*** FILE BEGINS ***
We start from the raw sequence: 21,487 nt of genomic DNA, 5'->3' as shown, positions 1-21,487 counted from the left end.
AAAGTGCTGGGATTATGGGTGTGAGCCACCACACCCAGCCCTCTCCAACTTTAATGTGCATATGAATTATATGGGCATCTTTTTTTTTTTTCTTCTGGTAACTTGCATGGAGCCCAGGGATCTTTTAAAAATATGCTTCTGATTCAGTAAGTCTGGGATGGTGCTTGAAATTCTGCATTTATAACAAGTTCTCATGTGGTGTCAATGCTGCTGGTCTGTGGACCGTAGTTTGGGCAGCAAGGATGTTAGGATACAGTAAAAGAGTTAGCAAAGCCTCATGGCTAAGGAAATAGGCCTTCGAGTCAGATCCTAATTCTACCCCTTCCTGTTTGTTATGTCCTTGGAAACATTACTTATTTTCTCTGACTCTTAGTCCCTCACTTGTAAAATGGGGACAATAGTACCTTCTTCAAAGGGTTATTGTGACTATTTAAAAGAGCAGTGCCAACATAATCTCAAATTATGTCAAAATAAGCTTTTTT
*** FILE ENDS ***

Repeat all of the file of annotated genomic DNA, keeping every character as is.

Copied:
We start from the raw sequence: 21,487 nt of genomic DNA, 5'->3' as shown, positions 1-21,487 counted from the left end.
AAAGTGCTGGGATTATGGGTGTGAGCCACCACACCCAGCCCTCTCCAACTTTAATGTGCATATGAATTATATGGGCATCTTTTTTTTTTTTCTTCTGGTAACTTGCATGGAGCCCAGGGATCTTTTAAAAATATGCTTCTGATTCAGTAAGTCTGGGATGGTGCTTGAAATTCTGCATTTATAACAAGTTCTCATGTGGTGTCAATGCTGCTGGTCTGTGGACCGTAGTTTGGGCAGCAAGGATGTTAGGATACAGTAAAAGAGTTAGCAAAGCCTCATGGCTAAGGAAATAGGCCTTCGAGTCAGATCCTAATTCTACCCCTTCCTGTTTGTTATGTCCTTGGAAACATTACTTATTTTCTCTGACTCTTAGTCCCTCACTTGTAAAATGGGGACAATAGTACCTTCTTCAAAGGGTTATTGTGACTATTTAAAAGAGCAGTGCCAACATAATCTCAAATTATGTCAAAATAAGCTTTTTT